1. Cate, I don't think most folks go to NYC intending to live there all their lives... and then they got logged in to jobs, schools, neighborhoods, routine...

      And before you know it, there you are.

      I love your Brooklyn neighborhoods, but I think we should all retire and move to the shore.

      Not retire from writing...

      Just retire to a writer's enclave!!!!

      Cape Cod, anyone? :)


      Long winters....

    2. Mary Cate, I loved visiting New York, as well as the other urban conference locations, but I can't imagine living there. I hear you, though, about going someplace, not intending to stay. We just grow accustom to things. But doing that would the car would really stink in the winter or when it's raining.

    3. Cape Cod or Maine? That means lobster/crab, right? I'm in. Maybe not for the long winters though.

  2. We were in a bubble like that, Mind-O! Until today and we got rain.... before that the streams off of Lake Erie split and left this corner of WNY dry.... so we're happy dancing and I did not have to WATER MUMS!!!! Yippee!!!!

    Hoping for gentle rains to fall your way... and I have a son moving to Dallas this fall.


    That's not exactly next door, so you know I'll be flying down or driving down to your fair state.


    A Ruthy cowboy!!!!

    Yee haw!

    The frittata looks great... I love frittata. Thank you for sharing this because anything that's a one dish meal makes me happy, Mindy!

    1. Dallas???

      My in-laws had children in Tennessee, Texas, California, Michigan, and wherever we were currently. For several years they loved it because they always had someone to visit when they traveled. :-)

    2. Dallas?!!!! When? I still have grandbabies up there, I'd be happy to meet you. Or you plan an extended visit and come to the ranch.

      Seriously, you must email me and let me know exactly which town, because there are so many other towns in the area we generically refer to as Dallas.

    3. And don't you hate those bubbles? I'll watch the radar and it looks so promising. Then it splits and moves to either side of us. So annoying.

  3. I love frittatas! I'll have to figure out how to do mine without cheese, but I know it can be done.

    Thanks for the lunch idea!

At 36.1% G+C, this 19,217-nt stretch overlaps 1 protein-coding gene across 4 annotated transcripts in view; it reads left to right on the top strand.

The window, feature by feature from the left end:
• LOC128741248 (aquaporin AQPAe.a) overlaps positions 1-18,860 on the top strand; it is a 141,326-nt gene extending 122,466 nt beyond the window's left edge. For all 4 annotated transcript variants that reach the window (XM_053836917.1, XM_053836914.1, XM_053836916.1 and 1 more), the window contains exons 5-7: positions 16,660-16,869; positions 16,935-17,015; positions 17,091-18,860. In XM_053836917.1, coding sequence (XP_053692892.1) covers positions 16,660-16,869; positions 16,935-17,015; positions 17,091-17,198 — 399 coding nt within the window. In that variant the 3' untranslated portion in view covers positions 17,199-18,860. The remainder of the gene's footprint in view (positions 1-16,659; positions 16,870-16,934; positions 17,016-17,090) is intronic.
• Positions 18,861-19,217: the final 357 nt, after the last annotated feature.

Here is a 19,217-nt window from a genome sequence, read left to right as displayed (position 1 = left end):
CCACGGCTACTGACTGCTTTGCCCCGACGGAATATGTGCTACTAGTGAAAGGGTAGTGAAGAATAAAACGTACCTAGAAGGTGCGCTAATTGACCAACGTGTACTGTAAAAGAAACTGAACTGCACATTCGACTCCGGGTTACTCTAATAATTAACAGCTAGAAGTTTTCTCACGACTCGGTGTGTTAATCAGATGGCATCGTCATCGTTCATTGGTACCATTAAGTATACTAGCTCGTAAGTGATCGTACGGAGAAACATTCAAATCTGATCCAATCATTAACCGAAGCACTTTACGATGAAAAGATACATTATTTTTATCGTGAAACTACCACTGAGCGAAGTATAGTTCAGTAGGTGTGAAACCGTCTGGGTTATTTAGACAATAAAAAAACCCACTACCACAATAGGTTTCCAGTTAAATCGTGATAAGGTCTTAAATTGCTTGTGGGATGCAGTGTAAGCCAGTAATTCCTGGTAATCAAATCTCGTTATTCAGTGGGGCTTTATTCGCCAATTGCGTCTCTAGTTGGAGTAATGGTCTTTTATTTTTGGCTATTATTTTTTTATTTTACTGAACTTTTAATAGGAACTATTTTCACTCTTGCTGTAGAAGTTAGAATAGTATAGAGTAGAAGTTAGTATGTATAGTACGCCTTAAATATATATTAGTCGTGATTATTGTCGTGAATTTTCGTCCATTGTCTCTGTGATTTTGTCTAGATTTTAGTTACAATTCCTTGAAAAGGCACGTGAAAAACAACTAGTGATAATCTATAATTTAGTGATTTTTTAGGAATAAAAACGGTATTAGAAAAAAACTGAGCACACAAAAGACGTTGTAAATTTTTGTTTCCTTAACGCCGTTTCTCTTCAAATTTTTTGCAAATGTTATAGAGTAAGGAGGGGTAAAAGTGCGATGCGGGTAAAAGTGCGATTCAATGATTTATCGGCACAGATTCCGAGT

1. Jan, are there dairy cheese alternatives you could use? I mean, they may not taste great by themselves, but in something they might be okay.

    2. The best dairy free substitute cheeses are nut cheeses. I know, because my daughter has a dairy allergy but she also has a nut allergy so she's stuck with the not-so-good soy cheese though she says there are a couple of brands that are better than the rest.

    3. That's a good thing to know, Kav. Thanks.

    4. I've thought about trying those cheese substitutes, but I've also been looking into changing my diet to ease my body back into not being lactose intolerant. After all, I eased it into being that way, it seems like the process can be reversed!

      So I'm slowly introducing dairy again. We'll see if it works.

  4. Ha -- double or triple the recipe! More like halve it. I've never had a frittata but I like saying it even if it seems like a glorified omelette. I don't have a skillet though so not sure how I'd go from stove top to oven. And I'd add in red peppers. Maybe switch out the spinach for kale. And how about cheddar for the cheese? I might just make this tonight.

    Love your ladies stopping by. Guess word has gotten around the pasture that there's a famous author living next door. I can hear them whispering --
    "I hear she writes moooving romance novels."
    "With bull-headed heroes."
    "Ha, we know all about that, don't we Daisy?"
    "We certainly do, Bossie. Why, she might like to interview us. Wouldn't that be mooveloous?"

    1. Kav, have you ever thought about being a writer, because you can spin a tale that is udderly delightful. ;)

      So why do you not have a skillet? How do you cook eggs? Or stir fry? Would the kale be tough? Or do you simply cook it longer? Yes the to cheddar cheese. Like I said, you can do almost anything with this recipe.

  5. Mindy, I missed your post! I'm glad I stopped by today. I would love to try making this! I've never actually made a frittata. I've made omelets and quiche so would love this. The ingredients you used look perfect for me!